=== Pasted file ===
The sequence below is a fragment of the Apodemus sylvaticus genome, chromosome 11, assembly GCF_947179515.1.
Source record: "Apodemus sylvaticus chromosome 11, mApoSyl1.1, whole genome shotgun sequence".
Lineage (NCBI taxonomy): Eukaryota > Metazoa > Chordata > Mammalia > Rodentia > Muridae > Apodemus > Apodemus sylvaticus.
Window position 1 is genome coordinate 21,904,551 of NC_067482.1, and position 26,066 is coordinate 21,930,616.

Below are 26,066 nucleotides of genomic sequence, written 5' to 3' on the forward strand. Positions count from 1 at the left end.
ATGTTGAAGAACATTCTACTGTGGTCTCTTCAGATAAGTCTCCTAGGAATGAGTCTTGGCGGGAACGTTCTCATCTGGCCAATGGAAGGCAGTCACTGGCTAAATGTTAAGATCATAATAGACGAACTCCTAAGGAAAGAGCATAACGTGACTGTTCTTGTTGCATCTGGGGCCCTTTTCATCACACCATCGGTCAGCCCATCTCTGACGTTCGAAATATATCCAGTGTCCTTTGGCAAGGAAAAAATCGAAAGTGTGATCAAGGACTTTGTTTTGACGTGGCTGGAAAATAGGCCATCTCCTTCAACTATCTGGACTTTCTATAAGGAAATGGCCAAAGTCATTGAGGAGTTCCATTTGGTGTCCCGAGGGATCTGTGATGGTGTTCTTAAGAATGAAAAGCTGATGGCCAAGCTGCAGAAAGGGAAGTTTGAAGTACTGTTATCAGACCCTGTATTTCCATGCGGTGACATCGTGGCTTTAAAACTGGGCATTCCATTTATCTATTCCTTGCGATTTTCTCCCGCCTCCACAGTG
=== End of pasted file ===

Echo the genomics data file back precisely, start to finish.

The sequence below is a fragment of the Apodemus sylvaticus genome, chromosome 11, assembly GCF_947179515.1.
Source record: "Apodemus sylvaticus chromosome 11, mApoSyl1.1, whole genome shotgun sequence".
Lineage (NCBI taxonomy): Eukaryota > Metazoa > Chordata > Mammalia > Rodentia > Muridae > Apodemus > Apodemus sylvaticus.
Window position 1 is genome coordinate 21,904,551 of NC_067482.1, and position 26,066 is coordinate 21,930,616.

Below are 26,066 nucleotides of genomic sequence, written 5' to 3' on the forward strand. Positions count from 1 at the left end.
ATGTTGAAGAACATTCTACTGTGGTCTCTTCAGATAAGTCTCCTAGGAATGAGTCTTGGCGGGAACGTTCTCATCTGGCCAATGGAAGGCAGTCACTGGCTAAATGTTAAGATCATAATAGACGAACTCCTAAGGAAAGAGCATAACGTGACTGTTCTTGTTGCATCTGGGGCCCTTTTCATCACACCATCGGTCAGCCCATCTCTGACGTTCGAAATATATCCAGTGTCCTTTGGCAAGGAAAAAATCGAAAGTGTGATCAAGGACTTTGTTTTGACGTGGCTGGAAAATAGGCCATCTCCTTCAACTATCTGGACTTTCTATAAGGAAATGGCCAAAGTCATTGAGGAGTTCCATTTGGTGTCCCGAGGGATCTGTGATGGTGTTCTTAAGAATGAAAAGCTGATGGCCAAGCTGCAGAAAGGGAAGTTTGAAGTACTGTTATCAGACCCTGTATTTCCATGCGGTGACATCGTGGCTTTAAAACTGGGCATTCCATTTATCTATTCCTTGCGATTTTCTCCCGCCTCCACAGTG